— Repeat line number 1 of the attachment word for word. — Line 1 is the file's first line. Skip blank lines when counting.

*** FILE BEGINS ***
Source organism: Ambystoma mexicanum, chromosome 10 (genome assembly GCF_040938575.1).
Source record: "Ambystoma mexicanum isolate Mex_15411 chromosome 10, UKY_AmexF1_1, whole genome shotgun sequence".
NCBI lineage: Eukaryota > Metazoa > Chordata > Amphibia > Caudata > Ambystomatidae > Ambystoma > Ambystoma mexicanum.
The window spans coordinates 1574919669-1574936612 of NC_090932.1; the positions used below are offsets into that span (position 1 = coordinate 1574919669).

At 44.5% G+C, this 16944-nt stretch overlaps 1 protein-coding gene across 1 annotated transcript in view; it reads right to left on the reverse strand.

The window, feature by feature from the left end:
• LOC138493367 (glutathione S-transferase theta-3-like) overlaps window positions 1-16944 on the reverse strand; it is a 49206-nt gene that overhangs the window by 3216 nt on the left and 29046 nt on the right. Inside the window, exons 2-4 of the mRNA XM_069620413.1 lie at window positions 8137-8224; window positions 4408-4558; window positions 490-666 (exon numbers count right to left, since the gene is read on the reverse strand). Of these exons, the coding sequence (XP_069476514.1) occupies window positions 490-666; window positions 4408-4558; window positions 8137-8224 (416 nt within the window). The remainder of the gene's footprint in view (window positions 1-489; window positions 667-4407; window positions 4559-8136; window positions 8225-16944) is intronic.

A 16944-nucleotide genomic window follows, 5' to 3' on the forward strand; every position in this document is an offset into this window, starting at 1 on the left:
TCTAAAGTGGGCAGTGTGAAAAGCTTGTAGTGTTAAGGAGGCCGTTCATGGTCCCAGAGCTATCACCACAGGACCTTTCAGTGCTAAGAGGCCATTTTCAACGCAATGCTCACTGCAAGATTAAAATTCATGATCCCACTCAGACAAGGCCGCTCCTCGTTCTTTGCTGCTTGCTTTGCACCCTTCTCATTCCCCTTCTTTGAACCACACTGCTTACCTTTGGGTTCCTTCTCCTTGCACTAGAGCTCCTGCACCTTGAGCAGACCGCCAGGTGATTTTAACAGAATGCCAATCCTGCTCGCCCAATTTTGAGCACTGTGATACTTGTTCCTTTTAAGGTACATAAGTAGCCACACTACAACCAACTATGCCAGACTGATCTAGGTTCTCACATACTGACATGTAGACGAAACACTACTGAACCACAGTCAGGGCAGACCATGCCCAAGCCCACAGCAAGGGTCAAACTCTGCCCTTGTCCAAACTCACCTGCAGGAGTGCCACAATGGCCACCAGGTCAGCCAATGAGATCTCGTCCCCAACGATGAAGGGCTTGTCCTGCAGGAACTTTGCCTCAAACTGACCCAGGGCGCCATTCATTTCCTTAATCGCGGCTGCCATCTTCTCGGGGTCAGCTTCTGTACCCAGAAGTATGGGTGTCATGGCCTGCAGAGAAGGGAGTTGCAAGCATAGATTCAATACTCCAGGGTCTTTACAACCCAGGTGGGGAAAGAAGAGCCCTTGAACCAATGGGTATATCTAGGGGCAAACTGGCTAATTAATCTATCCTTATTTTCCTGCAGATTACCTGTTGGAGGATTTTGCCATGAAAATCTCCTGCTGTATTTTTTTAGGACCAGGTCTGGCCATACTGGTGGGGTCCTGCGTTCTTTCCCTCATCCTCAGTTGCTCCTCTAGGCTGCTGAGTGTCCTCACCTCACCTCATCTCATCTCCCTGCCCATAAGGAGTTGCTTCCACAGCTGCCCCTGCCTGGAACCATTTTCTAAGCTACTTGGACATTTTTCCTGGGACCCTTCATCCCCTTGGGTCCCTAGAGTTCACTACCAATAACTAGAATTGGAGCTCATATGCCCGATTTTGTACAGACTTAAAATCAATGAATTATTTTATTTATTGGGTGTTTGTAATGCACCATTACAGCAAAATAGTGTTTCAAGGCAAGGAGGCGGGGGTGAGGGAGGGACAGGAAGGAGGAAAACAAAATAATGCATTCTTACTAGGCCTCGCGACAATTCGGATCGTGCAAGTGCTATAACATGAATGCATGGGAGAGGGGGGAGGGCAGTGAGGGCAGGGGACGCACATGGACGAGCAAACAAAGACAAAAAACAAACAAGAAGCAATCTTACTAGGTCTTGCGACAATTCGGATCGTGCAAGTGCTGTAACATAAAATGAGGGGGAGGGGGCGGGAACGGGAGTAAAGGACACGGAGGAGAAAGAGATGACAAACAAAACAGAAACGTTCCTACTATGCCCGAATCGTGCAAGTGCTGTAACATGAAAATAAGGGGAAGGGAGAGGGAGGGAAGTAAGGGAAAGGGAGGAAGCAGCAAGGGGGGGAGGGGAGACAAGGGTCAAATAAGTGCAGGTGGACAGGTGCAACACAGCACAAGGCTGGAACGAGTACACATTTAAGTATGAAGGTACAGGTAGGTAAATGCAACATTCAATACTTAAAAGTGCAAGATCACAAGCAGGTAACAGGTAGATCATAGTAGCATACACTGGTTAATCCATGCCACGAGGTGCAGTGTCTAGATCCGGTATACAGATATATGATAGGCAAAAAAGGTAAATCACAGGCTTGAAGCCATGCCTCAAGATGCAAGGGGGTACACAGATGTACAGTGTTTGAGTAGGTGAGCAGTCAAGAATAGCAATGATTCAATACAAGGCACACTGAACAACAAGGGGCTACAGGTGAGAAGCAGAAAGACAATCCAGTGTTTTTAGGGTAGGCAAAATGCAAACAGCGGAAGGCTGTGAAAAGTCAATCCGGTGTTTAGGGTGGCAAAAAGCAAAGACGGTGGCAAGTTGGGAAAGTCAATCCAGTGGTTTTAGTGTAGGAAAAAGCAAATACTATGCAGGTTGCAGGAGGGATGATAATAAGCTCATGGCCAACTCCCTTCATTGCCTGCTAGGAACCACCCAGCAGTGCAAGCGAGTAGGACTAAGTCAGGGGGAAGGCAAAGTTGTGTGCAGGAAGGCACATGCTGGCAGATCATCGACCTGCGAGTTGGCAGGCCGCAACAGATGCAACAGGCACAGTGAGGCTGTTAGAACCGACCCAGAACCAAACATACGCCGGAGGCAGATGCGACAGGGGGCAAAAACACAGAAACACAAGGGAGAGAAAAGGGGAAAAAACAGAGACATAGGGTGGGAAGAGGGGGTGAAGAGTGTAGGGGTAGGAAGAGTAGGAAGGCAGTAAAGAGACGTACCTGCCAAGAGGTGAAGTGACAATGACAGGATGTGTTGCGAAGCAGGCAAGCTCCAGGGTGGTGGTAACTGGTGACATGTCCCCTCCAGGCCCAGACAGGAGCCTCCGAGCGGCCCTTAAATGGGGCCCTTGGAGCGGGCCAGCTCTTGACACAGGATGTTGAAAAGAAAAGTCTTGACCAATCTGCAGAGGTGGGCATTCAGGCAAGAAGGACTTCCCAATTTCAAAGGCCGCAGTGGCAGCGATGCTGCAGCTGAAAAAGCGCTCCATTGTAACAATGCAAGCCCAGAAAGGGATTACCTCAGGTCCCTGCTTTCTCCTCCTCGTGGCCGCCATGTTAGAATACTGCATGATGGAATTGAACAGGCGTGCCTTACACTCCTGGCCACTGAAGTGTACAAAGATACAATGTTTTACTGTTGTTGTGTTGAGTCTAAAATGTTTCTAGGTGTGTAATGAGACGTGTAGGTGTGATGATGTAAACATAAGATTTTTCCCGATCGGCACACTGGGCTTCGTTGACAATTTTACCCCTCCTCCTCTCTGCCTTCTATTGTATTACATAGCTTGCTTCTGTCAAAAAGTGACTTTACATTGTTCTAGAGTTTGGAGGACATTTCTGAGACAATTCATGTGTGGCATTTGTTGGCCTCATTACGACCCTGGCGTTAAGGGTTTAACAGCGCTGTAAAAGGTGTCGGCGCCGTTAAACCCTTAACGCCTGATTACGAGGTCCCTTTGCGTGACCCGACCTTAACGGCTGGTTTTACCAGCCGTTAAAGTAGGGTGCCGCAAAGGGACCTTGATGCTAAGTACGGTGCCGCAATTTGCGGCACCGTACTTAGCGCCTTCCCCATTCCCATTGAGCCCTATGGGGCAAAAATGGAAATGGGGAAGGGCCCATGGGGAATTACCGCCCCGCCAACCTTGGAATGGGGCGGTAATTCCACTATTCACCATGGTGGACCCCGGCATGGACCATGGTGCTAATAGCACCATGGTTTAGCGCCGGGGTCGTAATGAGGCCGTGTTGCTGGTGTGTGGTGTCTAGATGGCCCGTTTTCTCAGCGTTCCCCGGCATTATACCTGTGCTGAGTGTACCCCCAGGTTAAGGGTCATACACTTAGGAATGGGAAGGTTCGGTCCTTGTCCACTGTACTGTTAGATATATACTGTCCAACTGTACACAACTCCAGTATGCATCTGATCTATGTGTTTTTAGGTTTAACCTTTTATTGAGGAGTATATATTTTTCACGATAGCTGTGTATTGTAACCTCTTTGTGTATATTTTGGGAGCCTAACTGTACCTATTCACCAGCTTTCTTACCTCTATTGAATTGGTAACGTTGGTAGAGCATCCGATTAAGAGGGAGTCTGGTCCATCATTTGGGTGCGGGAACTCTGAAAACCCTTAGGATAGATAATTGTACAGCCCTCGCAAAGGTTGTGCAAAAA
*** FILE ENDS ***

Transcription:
Source organism: Ambystoma mexicanum, chromosome 10 (genome assembly GCF_040938575.1).